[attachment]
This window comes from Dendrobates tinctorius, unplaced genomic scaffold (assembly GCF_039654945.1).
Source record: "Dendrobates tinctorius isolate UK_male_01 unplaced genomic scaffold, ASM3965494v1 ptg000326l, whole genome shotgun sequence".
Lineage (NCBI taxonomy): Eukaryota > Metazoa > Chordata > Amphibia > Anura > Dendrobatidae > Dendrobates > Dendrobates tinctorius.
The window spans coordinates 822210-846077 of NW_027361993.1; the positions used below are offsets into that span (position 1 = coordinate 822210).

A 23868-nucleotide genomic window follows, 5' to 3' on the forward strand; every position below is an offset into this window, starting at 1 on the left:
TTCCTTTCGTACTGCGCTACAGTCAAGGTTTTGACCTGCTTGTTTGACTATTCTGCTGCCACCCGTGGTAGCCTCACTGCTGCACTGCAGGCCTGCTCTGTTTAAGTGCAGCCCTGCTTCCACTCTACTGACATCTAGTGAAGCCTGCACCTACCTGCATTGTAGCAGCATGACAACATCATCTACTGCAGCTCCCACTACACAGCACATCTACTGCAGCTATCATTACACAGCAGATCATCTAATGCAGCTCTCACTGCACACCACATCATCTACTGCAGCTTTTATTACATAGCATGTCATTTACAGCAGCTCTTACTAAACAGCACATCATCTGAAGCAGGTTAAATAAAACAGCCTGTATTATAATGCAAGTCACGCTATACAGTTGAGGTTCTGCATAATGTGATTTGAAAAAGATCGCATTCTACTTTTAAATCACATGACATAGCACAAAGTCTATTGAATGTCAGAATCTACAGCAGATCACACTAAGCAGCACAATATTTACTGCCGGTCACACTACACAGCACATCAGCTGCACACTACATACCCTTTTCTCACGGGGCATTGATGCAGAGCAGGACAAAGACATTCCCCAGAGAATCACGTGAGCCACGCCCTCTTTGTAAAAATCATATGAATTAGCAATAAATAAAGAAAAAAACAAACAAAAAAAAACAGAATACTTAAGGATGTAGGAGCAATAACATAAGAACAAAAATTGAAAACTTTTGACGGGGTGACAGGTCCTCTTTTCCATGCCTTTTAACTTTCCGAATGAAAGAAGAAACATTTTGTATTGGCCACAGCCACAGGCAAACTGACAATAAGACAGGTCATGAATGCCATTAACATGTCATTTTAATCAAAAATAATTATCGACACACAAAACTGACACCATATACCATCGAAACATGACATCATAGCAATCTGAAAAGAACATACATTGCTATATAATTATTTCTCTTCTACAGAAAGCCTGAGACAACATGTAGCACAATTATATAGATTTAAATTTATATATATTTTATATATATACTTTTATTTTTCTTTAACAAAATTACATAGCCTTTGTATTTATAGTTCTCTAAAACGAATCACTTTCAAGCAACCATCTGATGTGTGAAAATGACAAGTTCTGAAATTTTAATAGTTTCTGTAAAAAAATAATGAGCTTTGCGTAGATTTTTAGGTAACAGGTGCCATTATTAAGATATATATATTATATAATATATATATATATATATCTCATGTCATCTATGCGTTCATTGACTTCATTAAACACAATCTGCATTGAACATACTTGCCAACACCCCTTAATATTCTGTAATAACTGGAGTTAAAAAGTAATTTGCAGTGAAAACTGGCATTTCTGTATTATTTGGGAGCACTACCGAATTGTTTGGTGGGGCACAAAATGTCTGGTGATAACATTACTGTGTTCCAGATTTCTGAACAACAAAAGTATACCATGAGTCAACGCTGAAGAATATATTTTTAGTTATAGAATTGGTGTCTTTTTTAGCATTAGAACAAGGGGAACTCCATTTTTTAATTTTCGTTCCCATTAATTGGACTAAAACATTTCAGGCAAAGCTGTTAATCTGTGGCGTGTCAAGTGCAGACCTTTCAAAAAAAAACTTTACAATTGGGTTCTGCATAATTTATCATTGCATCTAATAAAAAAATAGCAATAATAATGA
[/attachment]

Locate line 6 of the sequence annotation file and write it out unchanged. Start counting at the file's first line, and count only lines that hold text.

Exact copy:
TTCCTTTCGTACTGCGCTACAGTCAAGGTTTTGACCTGCTTGTTTGACTATTCTGCTGCCACCCGTGGTAGCCTCACTGCTGCACTGCAGGCCTGCTCTGTTTAAGTGCAGCCCTGCTTCCACTCTACTGACATCTAGTGAAGCCTGCACCTACCTGCATTGTAGCAGCATGACAACATCATCTACTGCAGCTCCCACTACACAGCACATCTACTGCAGCTATCATTACACAGCAGATCATCTAATGCAGCTCTCACTGCACACCACATCATCTACTGCAGCTTTTATTACATAGCATGTCATTTACAGCAGCTCTTACTAAACAGCACATCATCTGAAGCAGGTTAAATAAAACAGCCTGTATTATAATGCAAGTCACGCTATACAGTTGAGGTTCTGCATAATGTGATTTGAAAAAGATCGCATTCTACTTTTAAATCACATGACATAGCACAAAGTCTATTGAATGTCAGAATCTACAGCAGATCACACTAAGCAGCACAATATTTACTGCCGGTCACACTACACAGCACATCAGCTGCACACTACATACCCTTTTCTCACGGGGCATTGATGCAGAGCAGGACAAAGACATTCCCCAGAGAATCACGTGAGCCACGCCCTCTTTGTAAAAATCATATGAATTAGCAATAAATAAAGAAAAAAACAAACAAAAAAAAACAGAATACTTAAGGATGTAGGAGCAATAACATAAGAACAAAAATTGAAAACTTTTGACGGGGTGACAGGTCCTCTTTTCCATGCCTTTTAACTTTCCGAATGAAAGAAGAAACATTTTGTATTGGCCACAGCCACAGGCAAACTGACAATAAGACAGGTCATGAATGCCATTAACATGTCATTTTAATCAAAAATAATTATCGACACACAAAACTGACACCATATACCATCGAAACATGACATCATAGCAATCTGAAAAGAACATACATTGCTATATAATTATTTCTCTTCTACAGAAAGCCTGAGACAACATGTAGCACAATTATATAGATTTAAATTTATATATATTTTATATATATACTTTTATTTTTCTTTAACAAAATTACATAGCCTTTGTATTTATAGTTCTCTAAAACGAATCACTTTCAAGCAACCATCTGATGTGTGAAAATGACAAGTTCTGAAATTTTAATAGTTTCTGTAAAAAAATAATGAGCTTTGCGTAGATTTTTAGGTAACAGGTGCCATTATTAAGATATATATATTATATAATATATATATATATATATCTCATGTCATCTATGCGTTCATTGACTTCATTAAACACAATCTGCATTGAACATACTTGCCAACACCCCTTAATATTCTGTAATAACTGGAGTTAAAAAGTAATTTGCAGTGAAAACTGGCATTTCTGTATTATTTGGGAGCACTACCGAATTGTTTGGTGGGGCACAAAATGTCTGGTGATAACATTACTGTGTTCCAGATTTCTGAACAACAAAAGTATACCATGAGTCAACGCTGAAGAATATATTTTTAGTTATAGAATTGGTGTCTTTTTTAGCATTAGAACAAGGGGAACTCCATTTTTTAATTTTCGTTCCCATTAATTGGACTAAAACATTTCAGGCAAAGCTGTTAATCTGTGGCGTGTCAAGTGCAGACCTTTCAAAAAAAAACTTTACAATTGGGTTCTGCATAATTTATCATTGCATCTAATAAAAAAATAGCAATAATAATGA